Monthly Archives: February 2021
Please research the appropriate unit size for your area before purchasing. Above's suggestion of square footage is based on ideal situations where minimal heat is transferred. If the area contains many electrical appliances, windows, or non-insulated areas, your sizing may need to increase above the recommended square footage. Please ask an expert technician for ideal size before purchasing.
This morning, when you left the house for work, all was well. Your split AC was on and humming away and the house felt cool. When you came home, you walked into a nightmare. Your living room or another part of your house was covered in water. You connected the dots and attributed the leak to your split AC. What is going on here?
The cause of a split AC leak can be one of many things. Let’s go over these issues now so you can quickly get the problem patched up!
Lack of Refrigerant
If it’s been a while since you’ve added refrigerant to your split AC, you could have indirectly caused the water leakage. How, you ask? Well, without enough refrigerant (usually caused by a refrigerant leak), the evaporator coil gets cold, sometimes to the point of freezing. The coil will eventually thaw, sending a lot more water than expected to your drain pan. This water leaks
An air conditioning unit like a ductless mini split system has a variable refrigerant flow or VRF. The criteria for a unit to be a VRF is having several indoor air-handling units and one outdoor condenser or compressor. In VRF systems they call it diversity factor. That means that if you have a 10 ton condenser unit with 13 indoor units each 1 ton, then your diversity factor is 130%. That means that you have 30% more capacity in evaporation than condensation. VRF systems can use water cooling or include a three-piped heat recovery system or a two-piped heat pump.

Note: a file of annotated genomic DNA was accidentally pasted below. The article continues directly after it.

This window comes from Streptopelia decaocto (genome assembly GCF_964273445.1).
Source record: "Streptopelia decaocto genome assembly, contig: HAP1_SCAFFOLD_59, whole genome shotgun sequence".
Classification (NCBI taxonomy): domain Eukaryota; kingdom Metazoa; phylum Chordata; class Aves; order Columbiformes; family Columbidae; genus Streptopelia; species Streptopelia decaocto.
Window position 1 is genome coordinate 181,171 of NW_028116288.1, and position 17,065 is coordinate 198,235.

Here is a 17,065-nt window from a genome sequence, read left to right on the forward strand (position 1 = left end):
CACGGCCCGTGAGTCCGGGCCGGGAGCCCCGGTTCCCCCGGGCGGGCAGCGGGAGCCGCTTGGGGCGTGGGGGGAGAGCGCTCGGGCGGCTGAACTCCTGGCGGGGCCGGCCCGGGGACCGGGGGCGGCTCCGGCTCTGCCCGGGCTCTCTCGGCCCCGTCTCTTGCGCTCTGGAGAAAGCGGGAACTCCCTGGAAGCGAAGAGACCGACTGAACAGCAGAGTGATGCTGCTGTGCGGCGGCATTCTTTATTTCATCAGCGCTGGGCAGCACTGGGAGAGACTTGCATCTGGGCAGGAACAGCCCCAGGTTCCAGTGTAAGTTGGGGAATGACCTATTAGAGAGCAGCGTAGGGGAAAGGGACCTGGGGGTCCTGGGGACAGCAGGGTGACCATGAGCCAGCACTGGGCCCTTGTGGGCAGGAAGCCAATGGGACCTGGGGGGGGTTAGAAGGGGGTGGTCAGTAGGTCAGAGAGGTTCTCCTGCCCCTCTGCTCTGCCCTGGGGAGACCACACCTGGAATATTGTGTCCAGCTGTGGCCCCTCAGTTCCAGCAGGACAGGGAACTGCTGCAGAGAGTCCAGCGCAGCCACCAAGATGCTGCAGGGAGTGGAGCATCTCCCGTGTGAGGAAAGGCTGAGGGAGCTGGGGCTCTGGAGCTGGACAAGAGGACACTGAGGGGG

No matter the VRF system, understanding your refrigerant flow allows you to gauge how effectively your air conditioner or heater uses the refrigerant that travels to the evaporators in each indoor air-handling unit. The better the VRF, the more control you have over each cooling zone, allowing you to set your home
In our last post, we discussed variable refrigerant flow or VRF in relation to air conditioners, but heat recovery systems can be VRF systems as well. With the proper flow of refrigerant, a heat recovery system can send heat towards the rooms in a home or commercial building that need it most. For more open spaces especially, this method of heating is appreciated, as from corner to corner, the area is evenly warmed.
Heat recovery VRF systems can also sometimes heat and cool a space at the same time, and all from one condensing unit. We’ve discussed this on the blog before, but it never gets less amazing. Instead of having a separate air conditioner and heater, you can get all your cooling needs from the heat recovery VRF system. You could save on the cost of the unit as well as maintenance, as you only need to take care of the VRF system, not two units.
There’s a difference between heat recovery VRF and heat pump VRF systems, so we wanted to take the time to discuss the
You try to budget for your bills ahead of time so you can effectively manage your finances every month. The water bill and phone bill are about the same from month to month, but your electric bill is always a wildcard. It’s either high or really high and you’re sick of it.
You decided to be more efficient in your electricity usage around the house. That helped reduce the bill to a degree, but not as much as you would have wanted. You had the thought recently that perhaps your HVAC units are driving up your electricity too much.
You’ve been meaning to replace your rickety old air conditioner anyway. A friend has had a lot of good to say about a split AC system, but you’re not too familiar with this method of cooling. If you switch to a mini split AC, will you really reduce electricity and thus lower your monthly bills?
Absolutely! As long as your increasing your SEER efficiency as well, more info here: energy savings